First, what type of due diligence have you done on the manager? Have you asked them questions? And do you even know which questions to ask? It's very difficult for the individual investor because you have to make a choice between going with a big firm with deep pockets, that if they do something dishonest, they have to reimburse you. But the big firms all have conflicts of interest. Or do you go with a smaller firm without deep pockets? I think you can as long as you have an independent third party custodian. If you go with the smaller advisers, you can often avoid the conflicts of interest a big firm has. There is always tension there. You are always asking yourself if you made the right choice.

What's your definition of due diligence? What are the questions we need to ask?

If I am an investor, I only want to invest in the strategy that I understand. If I don't understand the strategy, if it involves options, futures, commodities and I don't understand them, then I don't want to be investing in them. If I understand stocks, then I want to invest in stocks. If I understand bonds, I want to invest in bonds.

Because that's how people get trapped into Ponzi schemes. They don't understand what's going on with the actual investment. They have no basis for understanding and they get involved with something they shouldn't be. That's what happened with the Madoff investors and it was tragic.

If you ever find yourself being lured in through word of mouth by someone who is explaining they've received great returns and are getting checks every month, 1%, 2%, 3% or more a month on some scheme, and you're tempted to put all of your savings into it, then that's the mark of a Ponzi scheme.

Because they are so alluring, because they really are too good to be true. If you don't believe in the Tooth Fairy, then you shouldn't believe in returns that are too good to be true. And they are so compelling. People went to Madoff like the moth to a flame because his portfolio, purported on the statements he was sending to clients, would have 30 to 50 blue chip stocks, well diversified. He owned protective put options so that you're protected from market crash risks.

So it looked like a fully diversified, fully protected portfolio earning 1% a month. That doesn't exist in finance. In finance, it's not a straight road up at a 45-degree angle, which was Madoff's return chart. It's a bumpy, curvy road with treacherous drops and steep climbs. It more resembles a roller coaster. Nothing resembles a 45-degree straight line up.

What about having that third party custodian. A lot of investors didn't even know they were investing in Madoff. They were sending their money to a bank, to a fund.

This is important. Hedge funds – the proper allocation as I was trained, hedge funds is allocation between 0% and 25%. For most investors, unless you're wealthy, it should be 0%. Too many of the little people got caught up in hedge funds, had no business being there because he was unregistered. I would say you have to diversify across strategies and managers. You can't put all your eggs in one basket, no matter how tempting it might be. There is no one superior investment vehicle. At various points in time, certain investment strategies will dominate others.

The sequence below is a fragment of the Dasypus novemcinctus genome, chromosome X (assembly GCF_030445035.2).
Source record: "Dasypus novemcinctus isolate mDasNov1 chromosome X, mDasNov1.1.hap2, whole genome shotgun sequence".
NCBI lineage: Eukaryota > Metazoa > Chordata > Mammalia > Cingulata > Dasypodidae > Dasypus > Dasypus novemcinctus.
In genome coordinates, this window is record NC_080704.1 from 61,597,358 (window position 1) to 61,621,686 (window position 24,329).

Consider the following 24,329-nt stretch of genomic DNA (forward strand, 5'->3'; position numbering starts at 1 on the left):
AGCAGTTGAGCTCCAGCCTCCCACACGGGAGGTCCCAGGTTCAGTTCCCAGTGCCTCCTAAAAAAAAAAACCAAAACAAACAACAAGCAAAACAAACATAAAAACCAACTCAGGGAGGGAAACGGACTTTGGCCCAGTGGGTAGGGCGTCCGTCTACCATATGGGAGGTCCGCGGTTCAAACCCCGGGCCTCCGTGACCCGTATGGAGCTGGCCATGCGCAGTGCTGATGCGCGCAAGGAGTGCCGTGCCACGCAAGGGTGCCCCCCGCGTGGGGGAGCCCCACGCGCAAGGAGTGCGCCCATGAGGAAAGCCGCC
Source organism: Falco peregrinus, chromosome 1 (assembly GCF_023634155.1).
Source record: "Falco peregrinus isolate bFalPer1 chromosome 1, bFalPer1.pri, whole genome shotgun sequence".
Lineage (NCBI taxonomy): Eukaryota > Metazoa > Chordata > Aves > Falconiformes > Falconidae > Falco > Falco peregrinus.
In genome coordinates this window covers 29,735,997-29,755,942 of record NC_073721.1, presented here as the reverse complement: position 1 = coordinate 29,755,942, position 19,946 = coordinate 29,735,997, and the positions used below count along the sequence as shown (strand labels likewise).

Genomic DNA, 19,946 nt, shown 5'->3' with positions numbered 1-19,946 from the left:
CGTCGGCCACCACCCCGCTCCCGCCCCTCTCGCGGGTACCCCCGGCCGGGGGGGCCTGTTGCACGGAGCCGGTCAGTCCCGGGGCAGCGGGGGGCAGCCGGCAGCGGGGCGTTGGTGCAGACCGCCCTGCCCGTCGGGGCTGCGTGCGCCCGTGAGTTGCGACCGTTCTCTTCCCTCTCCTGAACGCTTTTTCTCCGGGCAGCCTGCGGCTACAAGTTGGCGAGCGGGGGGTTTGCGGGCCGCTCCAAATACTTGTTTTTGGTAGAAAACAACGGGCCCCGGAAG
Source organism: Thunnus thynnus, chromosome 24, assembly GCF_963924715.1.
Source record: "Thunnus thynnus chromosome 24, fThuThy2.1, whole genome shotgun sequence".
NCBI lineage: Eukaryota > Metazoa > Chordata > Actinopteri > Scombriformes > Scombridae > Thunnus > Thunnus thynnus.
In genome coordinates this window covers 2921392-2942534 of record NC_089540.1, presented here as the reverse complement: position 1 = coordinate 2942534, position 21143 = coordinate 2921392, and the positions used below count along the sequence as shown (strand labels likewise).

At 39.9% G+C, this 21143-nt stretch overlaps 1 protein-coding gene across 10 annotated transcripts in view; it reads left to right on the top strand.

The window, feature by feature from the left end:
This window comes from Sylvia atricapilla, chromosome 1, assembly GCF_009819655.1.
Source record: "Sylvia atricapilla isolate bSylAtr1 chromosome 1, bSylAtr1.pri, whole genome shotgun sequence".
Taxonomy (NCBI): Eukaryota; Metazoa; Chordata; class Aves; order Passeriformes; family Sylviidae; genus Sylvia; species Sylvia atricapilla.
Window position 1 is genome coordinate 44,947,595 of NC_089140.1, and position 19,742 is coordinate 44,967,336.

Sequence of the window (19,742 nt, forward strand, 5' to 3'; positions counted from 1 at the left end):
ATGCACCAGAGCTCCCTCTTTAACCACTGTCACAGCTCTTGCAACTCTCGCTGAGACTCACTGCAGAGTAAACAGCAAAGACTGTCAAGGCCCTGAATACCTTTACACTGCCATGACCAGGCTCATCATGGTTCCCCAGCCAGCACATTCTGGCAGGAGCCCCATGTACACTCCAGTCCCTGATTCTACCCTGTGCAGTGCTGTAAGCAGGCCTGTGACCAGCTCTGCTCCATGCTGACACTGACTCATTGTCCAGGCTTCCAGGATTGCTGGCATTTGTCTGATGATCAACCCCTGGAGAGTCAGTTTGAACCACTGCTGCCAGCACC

And you may end up in some losing strategies and some winning strategies at the same time, and that's OK. That proves a diversification works. So you can't be all in on one strategy or manager. They trusted the wrong manager. They trusted someone who was a dishonest swindler, who told boldface lies right to their faces. And that is unfortunate. You have to hope the government will catch them all and put them in prison, but that is not very likely.

You mentioned earlier to go with a reputable firm so that there is a Madoff situation, you stand a chance of being repaid. Is that's what is happening?

The second largest feeder fund was Tremont, owned by Oppenheimer, which is owned by Mass Mutual. Mass Mutual is saying they are not going to pay, that they will go to court. You and I know better. If they go into a courtroom before a jury, it'll be a tough set of facts for them. It is going to be an uphill battle. How can they claim Tremont did due diligence when in fact they didn't. So if you can have deep pockets there to sue – that's why I say most investors are probably safer in a mutual fund environment than any other environment if they are an individual retail investor.
I am just amazed there are so many people in Wall Street, in government complicit in all this. That there seems little individual investors can do protect themselves.

The deck is stacked against the individual investor because they don't have enough information so it is an uneven playing field. That is why I've always recommended that they go to a mutual fund because at least you have professional managers that have professional skepticism, they have advance finance degrees, they have professional certification and have data feeds and analysts on staff, they have ability to seek out the truth if they wish to. Not all do of course.

But at least they have the ability to level that playing field on behalf of investors. Unfortunately, you have to pay a fee. Only pay reasonable fees. If you're paying more than 1%, I consider that unreasonable in annual fees. That is just me personally. I may pay 1 1/2 % for exceptional performance and service but for the most part, even mutual funds tend to under perform indexes.

Active investing is a losers' game. I am a firm believer in the biggest decision you can make is in your asset allocation decision. I like to get into beaten down asset classes. Where everyone is fleeing, that is where I am looking to enter. But I am a very unusual investor.